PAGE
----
Pig Research Update - PLFPigCarc
Precision Livestock Farming technologies & meat inspection findings to improve pig health & welfare. This project is a collaboration between Teagasc, University College Dublin & KU Leuven.
Focusing on respiratory diseases, it aims to validate & optimize feedback from two data sources that have not been fully explored; Precision Livestock Farming (PLF) technologies & Meat Inspection data used for surveillance & control of endemic diseases & welfare issues.
PLF technologies are playing an increasingly important role in the early diagnosis of disease in pig production. By collecting animal- & environment-based data, these tools support decision making at farm level. In the case of respiratory disease, the Pig Respiratory Distress Package (SOMO) performs continuous & automated measurements of coughing by analysing the sound collected within a pig house using a microphone. This tool was developed to give farmers an objective measure of coughing frequency in finisher pigs (>25kg) & studies show its potential for early detection of episodes of respiratory disease when compared to detection by farm personnel.
- Evaluate the effectiveness & efficacy of the SOMO to monitor pig respiratory disease & to aid in decision making processes.
- Quantify the effect of the SOMO on pig health outcomes on farm & at slaughter, & on antimicrobial use.
Study 1. Coughing frequency & the prevalence of lung lesions at slaughter
This study aimed to assess the relationship between manual & automatic assessments of coughing & the prevalence of lung lesions at slaughter. Pigs (n = 1573) were monitored from 25 ± 5.3 kg to slaughter at 114 ± 15.4 kg & were housed in eight rooms divided into six pens on a wean-to-finish farm. A manual pen-based coughing frequency (CF) assessment was recorded weekly, for ten consecutive weeks, & a SOMO box was installed in each room, issuing a daily respiratory distress index (RDI) for 12 weeks. Lungs were individually scored for pneumonia, scarring & dorsocaudal & cranial pleurisy lesions at slaughter.
Results showed agreement between the manual assessments of coughing & the SOMO measurements. We found positive associations between lung lesions & coughing at the end of the finisher stage. However, coughing was also recorded in the earlier production stages but was not reflected in lung lesions at slaughter, indicating that further research is required to validate the SOMO for use with weaner & grower pigs. Furthermore, our findings call into question the validity of the SOMO’s alarm system which indicates the presence of respiratory disease on-farm. Despite the high prevalence of lung lesions recorded at slaughter the alarm only sounded once in the current study. Although the exact threshold to indicate the presence of respiratory disease is likely to be farm-dependant, further studies are needed to clarify differences in levels of coughing: throughout production stages, in different environmental conditions (e.g. high concentrations of ammonia & dust), & to verify the baseline coughing frequency in healthy pigs.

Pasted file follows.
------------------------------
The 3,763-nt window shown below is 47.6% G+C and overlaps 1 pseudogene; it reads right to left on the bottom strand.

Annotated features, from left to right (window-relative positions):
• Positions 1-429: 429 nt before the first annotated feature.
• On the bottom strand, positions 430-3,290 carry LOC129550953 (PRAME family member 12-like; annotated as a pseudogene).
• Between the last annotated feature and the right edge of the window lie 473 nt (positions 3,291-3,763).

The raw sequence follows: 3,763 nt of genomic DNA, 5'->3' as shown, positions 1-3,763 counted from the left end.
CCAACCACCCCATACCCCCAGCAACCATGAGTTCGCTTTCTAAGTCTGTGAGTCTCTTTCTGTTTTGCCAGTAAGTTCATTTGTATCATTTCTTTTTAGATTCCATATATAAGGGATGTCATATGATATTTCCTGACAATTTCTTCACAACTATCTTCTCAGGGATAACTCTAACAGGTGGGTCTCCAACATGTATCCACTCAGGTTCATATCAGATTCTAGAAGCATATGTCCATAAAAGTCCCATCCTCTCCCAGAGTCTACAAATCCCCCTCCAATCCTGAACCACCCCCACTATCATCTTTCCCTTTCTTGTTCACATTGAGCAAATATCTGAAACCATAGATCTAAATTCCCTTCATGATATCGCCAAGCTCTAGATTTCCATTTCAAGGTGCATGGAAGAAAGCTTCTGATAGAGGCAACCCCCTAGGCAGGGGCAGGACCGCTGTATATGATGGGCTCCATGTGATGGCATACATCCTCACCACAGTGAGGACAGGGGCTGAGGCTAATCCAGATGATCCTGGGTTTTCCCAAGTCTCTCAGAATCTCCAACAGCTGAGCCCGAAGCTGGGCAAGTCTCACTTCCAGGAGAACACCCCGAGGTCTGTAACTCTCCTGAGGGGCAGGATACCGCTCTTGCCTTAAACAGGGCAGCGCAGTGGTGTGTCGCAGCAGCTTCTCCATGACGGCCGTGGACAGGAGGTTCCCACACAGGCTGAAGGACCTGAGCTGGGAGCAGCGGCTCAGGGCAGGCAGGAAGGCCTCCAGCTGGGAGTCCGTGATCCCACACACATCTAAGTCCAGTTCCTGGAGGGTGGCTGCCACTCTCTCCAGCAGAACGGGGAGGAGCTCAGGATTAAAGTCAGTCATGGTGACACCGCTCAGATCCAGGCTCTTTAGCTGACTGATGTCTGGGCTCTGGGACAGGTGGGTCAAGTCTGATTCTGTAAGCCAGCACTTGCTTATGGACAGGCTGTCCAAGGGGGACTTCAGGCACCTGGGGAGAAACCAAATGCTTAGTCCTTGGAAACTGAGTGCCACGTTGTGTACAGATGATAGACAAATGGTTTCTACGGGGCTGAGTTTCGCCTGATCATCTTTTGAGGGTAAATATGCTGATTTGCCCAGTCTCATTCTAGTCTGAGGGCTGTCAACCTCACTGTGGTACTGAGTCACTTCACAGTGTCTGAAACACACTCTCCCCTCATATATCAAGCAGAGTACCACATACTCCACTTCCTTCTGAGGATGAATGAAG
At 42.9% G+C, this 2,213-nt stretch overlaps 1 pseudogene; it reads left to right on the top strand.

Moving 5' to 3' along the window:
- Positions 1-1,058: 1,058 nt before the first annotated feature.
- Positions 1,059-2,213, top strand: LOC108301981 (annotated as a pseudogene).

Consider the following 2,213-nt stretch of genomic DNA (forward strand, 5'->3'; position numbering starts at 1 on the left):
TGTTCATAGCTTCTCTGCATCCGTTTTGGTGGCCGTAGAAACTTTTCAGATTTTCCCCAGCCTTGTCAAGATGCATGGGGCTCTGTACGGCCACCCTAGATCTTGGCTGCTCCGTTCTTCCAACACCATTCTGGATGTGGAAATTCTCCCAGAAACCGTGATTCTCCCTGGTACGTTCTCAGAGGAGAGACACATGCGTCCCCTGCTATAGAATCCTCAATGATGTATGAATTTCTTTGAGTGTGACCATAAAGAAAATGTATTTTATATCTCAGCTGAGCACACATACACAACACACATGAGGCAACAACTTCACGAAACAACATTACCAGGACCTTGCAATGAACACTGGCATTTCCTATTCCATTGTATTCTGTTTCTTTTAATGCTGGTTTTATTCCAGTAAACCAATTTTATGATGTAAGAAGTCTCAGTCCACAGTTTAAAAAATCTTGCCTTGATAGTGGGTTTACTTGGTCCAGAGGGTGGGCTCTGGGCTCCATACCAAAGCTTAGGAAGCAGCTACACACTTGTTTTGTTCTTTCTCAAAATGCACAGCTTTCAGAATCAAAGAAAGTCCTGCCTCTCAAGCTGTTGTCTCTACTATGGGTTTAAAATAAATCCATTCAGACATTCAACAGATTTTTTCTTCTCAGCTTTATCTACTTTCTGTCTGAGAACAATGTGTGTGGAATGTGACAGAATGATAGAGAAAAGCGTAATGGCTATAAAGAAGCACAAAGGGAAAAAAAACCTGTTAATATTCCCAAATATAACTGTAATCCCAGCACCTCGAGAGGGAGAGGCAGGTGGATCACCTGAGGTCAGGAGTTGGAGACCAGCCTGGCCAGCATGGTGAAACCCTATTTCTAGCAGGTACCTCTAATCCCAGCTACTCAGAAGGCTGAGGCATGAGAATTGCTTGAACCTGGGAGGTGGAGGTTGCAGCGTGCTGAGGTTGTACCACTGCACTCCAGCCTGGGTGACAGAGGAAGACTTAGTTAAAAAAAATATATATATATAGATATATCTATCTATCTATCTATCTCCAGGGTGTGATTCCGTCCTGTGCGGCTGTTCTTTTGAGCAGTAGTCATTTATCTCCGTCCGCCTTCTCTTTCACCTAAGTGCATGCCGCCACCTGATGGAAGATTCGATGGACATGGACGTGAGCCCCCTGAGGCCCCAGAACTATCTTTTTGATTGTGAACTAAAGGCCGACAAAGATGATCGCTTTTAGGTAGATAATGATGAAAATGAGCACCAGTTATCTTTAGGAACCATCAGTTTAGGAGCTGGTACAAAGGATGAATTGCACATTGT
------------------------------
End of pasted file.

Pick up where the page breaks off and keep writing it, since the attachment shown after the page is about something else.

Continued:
Study 2. Environmental conditions & coughing levels on a disease-free farm
Based on the findings of study 1, which showed that the SOMO alarm system was ineffective to notify on-going respiratory problems on-farm, we carried out a trial that aimed to classify patterns of coughing according to environmental risk factors, & to verify the baseline coughing frequency in healthy pigs. From March 2019 to January 2020, we followed 3 batches of finisher pigs (from 10 weeks to slaughter) on a respiratory disease-free farm.
To characterize the pigs’ environment, we installed several PLF tools in each room. Namely, 2 temperature, 1 relative humidity & 1 ammonia sensor. The temperature & relative humidity sensors registered daily average, minimum & maximum values, while the ammonia sensors provided data on ammonia concentrations every 30 seconds. Five days a week, dust concentration was measured in each room using a hand-held particulate counter. We also installed a SOMO in each room, & data is now being analysed, in order to understand if environmental risk factors influence coughing levels, & to quantify coughing frequencies in respiratory disease-free pigs.
Joana Pessoa, (PhD student)
Joana Pessoa is the PhD student working on the PLFPigCarc project. She is supervised by Dr Laura Boyle in Teagasc, Dr Conor McAloon in UCD & Dr Tomas Norton in KU Leuven.
She studied Veterinary Medicine in the University of Lisbon, completed her Master’s thesis on the burden of foodborne pathogens in Denmark & is currently undertaking her Residency for the European College of Veterinary Public Health.
Joana’s research interests include Veterinary Public Health, Epidemiology & Pig Health & Welfare.